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Minister of State in charge of Tertiary Education, Professor Kwesi Yankah
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Public and private universities have been directed to desist from offering admission to unqualified applicants to pursue academic programmes.

The Ministry of Education that gave the directive asked the universities that had admitted such students to withdraw them immediately or face sanctions after they had been identified or found.

The Minister of State in charge of Tertiary Education, Professor Kwesi Yankah, who gave the directive in Accra yesterday, said the National Accreditation Board (NAB) had been asked to immediately embark on an audit of the universities to ensure that they complied with the academic standards that had been set for them.

Minimum requirement

According to the standards set by the NAB, the minimum requirement to qualify an applicant to gain admission to a university in the country to pursue an academic programme was C6.

A candidate is required to get at least credits (A1 - C6 in WASSCE and A – D in SSSCE) in English, Core Mathematics and Integrated Science (for Science applicants) or Social Studies (for non-Science applicants) and three elective subjects, with the total aggregate not exceeding 24.

A candidate with D7 and below is not qualified to be admitted to any university in the country.

However, information available to the Ministry of Education indicates that there are cases where candidates are admitted with grades lower than D7 under the guise that they would be made to re-sit the exams to better their results.

Unqualified candidates

According to Prof. Yankah, the ministry had received complaints from both parents and remedial schools that some universities were admitting students without the minimum qualifications.

“So it is rather disturbing to hear of allegations that universities, both private and public, may be flouting the regulations and I, sitting here, will take it seriously,” he said.

He, therefore, directed that any university involved in such admissions to immediately withdraw the candidates so that standards were not compromised.

Ghanaian certificates

Professor Yankah said certificates from Ghanaian institutions were highly respected in the West African sub-region and beyond and there was, therefore, the need to “jealously guard the integrity of our certificates”.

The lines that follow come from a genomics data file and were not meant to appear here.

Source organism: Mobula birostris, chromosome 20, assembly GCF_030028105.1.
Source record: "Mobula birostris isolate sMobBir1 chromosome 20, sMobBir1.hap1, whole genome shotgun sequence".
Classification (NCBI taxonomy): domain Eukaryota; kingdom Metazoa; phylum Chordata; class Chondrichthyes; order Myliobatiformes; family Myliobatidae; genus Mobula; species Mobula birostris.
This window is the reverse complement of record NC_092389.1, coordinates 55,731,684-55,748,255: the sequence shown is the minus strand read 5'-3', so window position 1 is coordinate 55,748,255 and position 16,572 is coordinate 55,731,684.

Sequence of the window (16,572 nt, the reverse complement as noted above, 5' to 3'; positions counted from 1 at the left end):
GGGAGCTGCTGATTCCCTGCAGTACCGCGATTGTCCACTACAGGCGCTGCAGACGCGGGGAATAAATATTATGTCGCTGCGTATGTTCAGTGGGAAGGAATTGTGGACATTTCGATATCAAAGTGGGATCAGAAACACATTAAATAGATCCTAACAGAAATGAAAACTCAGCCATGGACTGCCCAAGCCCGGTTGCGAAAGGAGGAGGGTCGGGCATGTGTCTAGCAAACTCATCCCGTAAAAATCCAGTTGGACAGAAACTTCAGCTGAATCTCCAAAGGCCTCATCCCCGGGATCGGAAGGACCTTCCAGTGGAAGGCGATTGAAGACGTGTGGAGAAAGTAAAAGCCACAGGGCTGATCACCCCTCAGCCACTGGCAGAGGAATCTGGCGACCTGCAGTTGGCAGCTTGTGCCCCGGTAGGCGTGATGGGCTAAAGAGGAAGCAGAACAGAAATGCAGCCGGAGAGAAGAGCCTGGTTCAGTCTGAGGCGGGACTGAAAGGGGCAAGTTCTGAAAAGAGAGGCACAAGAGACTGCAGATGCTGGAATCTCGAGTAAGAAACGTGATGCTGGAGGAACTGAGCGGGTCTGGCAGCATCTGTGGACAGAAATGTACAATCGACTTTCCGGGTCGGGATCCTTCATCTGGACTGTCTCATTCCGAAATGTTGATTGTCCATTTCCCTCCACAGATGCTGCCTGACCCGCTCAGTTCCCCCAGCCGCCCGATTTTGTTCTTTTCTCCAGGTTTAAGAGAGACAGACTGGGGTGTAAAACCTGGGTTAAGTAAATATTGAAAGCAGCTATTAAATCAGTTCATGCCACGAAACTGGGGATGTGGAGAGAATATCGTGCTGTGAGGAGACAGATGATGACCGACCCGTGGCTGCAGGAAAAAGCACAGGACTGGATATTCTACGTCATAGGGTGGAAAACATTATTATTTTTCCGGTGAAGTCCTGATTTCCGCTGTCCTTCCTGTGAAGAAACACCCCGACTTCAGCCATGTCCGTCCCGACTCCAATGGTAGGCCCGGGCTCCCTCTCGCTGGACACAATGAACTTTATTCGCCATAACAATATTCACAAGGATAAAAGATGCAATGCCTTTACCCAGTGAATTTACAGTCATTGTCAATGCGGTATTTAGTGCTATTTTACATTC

“It will be unfortunate if our standards of education fall to the level where holding a degree from a university in Ghana is no longer accepted in the sub-region and beyond,” he said.

He said the NAB and the National Council for Tertiary Education (NCTE) had worked over the years to ensure that every university had a quality assurance office which ensured that quality was not compromised.

“One would expect the quality assurance offices to be the first to complain about non-compliance on the part of their respective institutions. But if this is happening within the universities, it means their quality offices are failing. It means leadership in the various universities is failing to exercise its watchdog responsibilities,” he said.

He said it was unacceptable for any university to admit unqualified students in order to take them through remedial classes to better their grades before they got to the final year.

Such arrangements, Prof. Yankah said, should be cleared with the NAB, since they were illegal, adding: “The regulation is, simply, ‘don’t admit any students for a programme without the basic entry requirement’.”

He said the regulations covered those offering regular university programmes or undertaking distance education programmes, since both categories received similar degrees.

Prof. Yankah warned against candidates without the minimum requirement hiding behind distance education to acquire university education.

Clamp down

He directed the NAB to clamp down on any university that would be found to be involved in admitting unqualified candidates after the auditing.

The Executive Secretary of the NAB, Mr Kwame Dattey, said any university that might be found to have offered admission to unqualified candidates would be deemed to have infringed on the regulations of the NAB and would be sanctioned.
Source: Daily Graphic

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